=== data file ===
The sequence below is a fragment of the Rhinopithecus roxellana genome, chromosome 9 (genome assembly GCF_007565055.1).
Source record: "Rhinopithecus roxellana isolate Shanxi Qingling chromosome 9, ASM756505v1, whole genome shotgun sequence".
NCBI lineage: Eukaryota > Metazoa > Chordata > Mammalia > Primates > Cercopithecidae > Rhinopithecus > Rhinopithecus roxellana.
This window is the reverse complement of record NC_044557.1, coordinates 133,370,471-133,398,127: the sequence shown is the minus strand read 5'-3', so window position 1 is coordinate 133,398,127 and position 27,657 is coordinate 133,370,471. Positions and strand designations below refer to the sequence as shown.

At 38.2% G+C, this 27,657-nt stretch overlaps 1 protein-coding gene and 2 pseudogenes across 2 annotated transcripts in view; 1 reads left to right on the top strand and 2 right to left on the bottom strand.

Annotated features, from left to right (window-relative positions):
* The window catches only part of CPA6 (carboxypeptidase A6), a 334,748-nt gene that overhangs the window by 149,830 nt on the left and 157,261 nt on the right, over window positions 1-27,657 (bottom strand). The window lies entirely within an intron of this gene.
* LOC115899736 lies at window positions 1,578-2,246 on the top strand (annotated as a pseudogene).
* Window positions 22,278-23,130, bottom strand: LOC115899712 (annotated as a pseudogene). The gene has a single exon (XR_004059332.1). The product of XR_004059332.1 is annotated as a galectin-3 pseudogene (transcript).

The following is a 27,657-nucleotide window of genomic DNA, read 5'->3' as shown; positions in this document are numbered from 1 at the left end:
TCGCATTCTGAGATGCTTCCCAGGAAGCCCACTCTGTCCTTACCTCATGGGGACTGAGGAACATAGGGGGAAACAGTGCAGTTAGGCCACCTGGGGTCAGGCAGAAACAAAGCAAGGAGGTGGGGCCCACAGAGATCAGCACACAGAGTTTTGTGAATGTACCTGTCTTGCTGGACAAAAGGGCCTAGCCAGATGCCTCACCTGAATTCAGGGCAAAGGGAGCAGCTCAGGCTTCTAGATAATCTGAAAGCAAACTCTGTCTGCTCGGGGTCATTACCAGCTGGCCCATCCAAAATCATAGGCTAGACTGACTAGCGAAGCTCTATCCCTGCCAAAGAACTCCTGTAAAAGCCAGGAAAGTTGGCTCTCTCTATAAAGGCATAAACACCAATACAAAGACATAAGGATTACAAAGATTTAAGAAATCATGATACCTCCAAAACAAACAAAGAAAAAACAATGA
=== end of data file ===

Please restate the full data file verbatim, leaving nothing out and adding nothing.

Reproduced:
The sequence below is a fragment of the Rhinopithecus roxellana genome, chromosome 9 (genome assembly GCF_007565055.1).
Source record: "Rhinopithecus roxellana isolate Shanxi Qingling chromosome 9, ASM756505v1, whole genome shotgun sequence".
NCBI lineage: Eukaryota > Metazoa > Chordata > Mammalia > Primates > Cercopithecidae > Rhinopithecus > Rhinopithecus roxellana.
This window is the reverse complement of record NC_044557.1, coordinates 133,370,471-133,398,127: the sequence shown is the minus strand read 5'-3', so window position 1 is coordinate 133,398,127 and position 27,657 is coordinate 133,370,471. Positions and strand designations below refer to the sequence as shown.

At 38.2% G+C, this 27,657-nt stretch overlaps 1 protein-coding gene and 2 pseudogenes across 2 annotated transcripts in view; 1 reads left to right on the top strand and 2 right to left on the bottom strand.

Annotated features, from left to right (window-relative positions):
* The window catches only part of CPA6 (carboxypeptidase A6), a 334,748-nt gene that overhangs the window by 149,830 nt on the left and 157,261 nt on the right, over window positions 1-27,657 (bottom strand). The window lies entirely within an intron of this gene.
* LOC115899736 lies at window positions 1,578-2,246 on the top strand (annotated as a pseudogene).
* Window positions 22,278-23,130, bottom strand: LOC115899712 (annotated as a pseudogene). The gene has a single exon (XR_004059332.1). The product of XR_004059332.1 is annotated as a galectin-3 pseudogene (transcript).

The following is a 27,657-nucleotide window of genomic DNA, read 5'->3' as shown; positions in this document are numbered from 1 at the left end:
TCGCATTCTGAGATGCTTCCCAGGAAGCCCACTCTGTCCTTACCTCATGGGGACTGAGGAACATAGGGGGAAACAGTGCAGTTAGGCCACCTGGGGTCAGGCAGAAACAAAGCAAGGAGGTGGGGCCCACAGAGATCAGCACACAGAGTTTTGTGAATGTACCTGTCTTGCTGGACAAAAGGGCCTAGCCAGATGCCTCACCTGAATTCAGGGCAAAGGGAGCAGCTCAGGCTTCTAGATAATCTGAAAGCAAACTCTGTCTGCTCGGGGTCATTACCAGCTGGCCCATCCAAAATCATAGGCTAGACTGACTAGCGAAGCTCTATCCCTGCCAAAGAACTCCTGTAAAAGCCAGGAAAGTTGGCTCTCTCTATAAAGGCATAAACACCAATACAAAGACATAAGGATTACAAAGATTTAAGAAATCATGATACCTCCAAAACAAACAAAGAAAAAACAATGA